I don't see the problem with the GG, as long as it doesn't limit the your forms and creativity because you can't trim something that the GG wont hold. Although now they have those fancy adapters that hold anything I think? Since we are on this thread, has anyone tried those? They look cool. EDIT: Flex Slider 3

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I have had a GG pretty close to when it was available. I use it when I'm making multiple pieces, which is almost all the time & it cuts trimming time. My only problem is trimming lids, the knob is too small to be grabbed by the lugs. I made a chuck that works ok, but it would be nice to not have to remove the GG to trim lids.

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I have had a GG pretty close to when it was available. I use it when I'm making multiple pieces, which is almost all the time & it cuts trimming time. My only problem is trimming lids, the knob is too small to be grabbed by the lugs. I made a chuck that works ok, but it would be nice to not have to remove the GG to trim lids.

 

For trimming lids I put the lid inside the pot that it goes in and attach that pot to the GG. This seems to work great for me. 

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Like Joe, I trim anything underneath a lid by turning it upside down in the pot. Most times. If it is after I have altered the pot, I place another small pot in the GG and use that to trim the lid upside down as on a chuck. GG helps a lot in fine tuning lid fits. I have even thrown handles on to the lids while using the sliders and rods with pads to hold the lid.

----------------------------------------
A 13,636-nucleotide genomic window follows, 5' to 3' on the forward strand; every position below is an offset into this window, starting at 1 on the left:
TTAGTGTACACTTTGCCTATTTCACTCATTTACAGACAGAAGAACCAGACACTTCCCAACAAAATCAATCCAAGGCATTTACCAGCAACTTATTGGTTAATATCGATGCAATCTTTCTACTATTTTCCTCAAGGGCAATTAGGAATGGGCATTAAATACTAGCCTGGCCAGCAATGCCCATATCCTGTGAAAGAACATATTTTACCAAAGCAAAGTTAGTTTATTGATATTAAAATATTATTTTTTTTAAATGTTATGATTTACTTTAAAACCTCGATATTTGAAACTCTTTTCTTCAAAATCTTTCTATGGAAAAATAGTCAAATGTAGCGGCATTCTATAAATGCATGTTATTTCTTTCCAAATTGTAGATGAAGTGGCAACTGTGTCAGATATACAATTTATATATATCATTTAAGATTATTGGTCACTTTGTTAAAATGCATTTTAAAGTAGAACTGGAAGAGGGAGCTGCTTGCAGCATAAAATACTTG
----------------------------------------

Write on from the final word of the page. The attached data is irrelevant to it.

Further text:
best,

Pres

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having met and talked with (been yelled at by) mr Giffin, i can swear that you are not our mr giffin.   or so often erroneously referred to as Griffin.  i guess that would make the tool a griffin gip.

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Here is a small factoid about the GG

Brian the inventor who now lives in the San Juan islands in Washington state also has more inventions in the wood working business than the clay business. Old lady he really is a nice guy as well most of the time.Not sure why you got yelled at but its common knowledge not to pull on supermans cape?

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i was demonstrating the new bailey magnetic quick-trim at NCECA.  mr giffin decided it was a direct competitor of his wonderful grip.  i could not hear him in all the noise and we had a loud discussion.    funny thing, the bailey looks different now.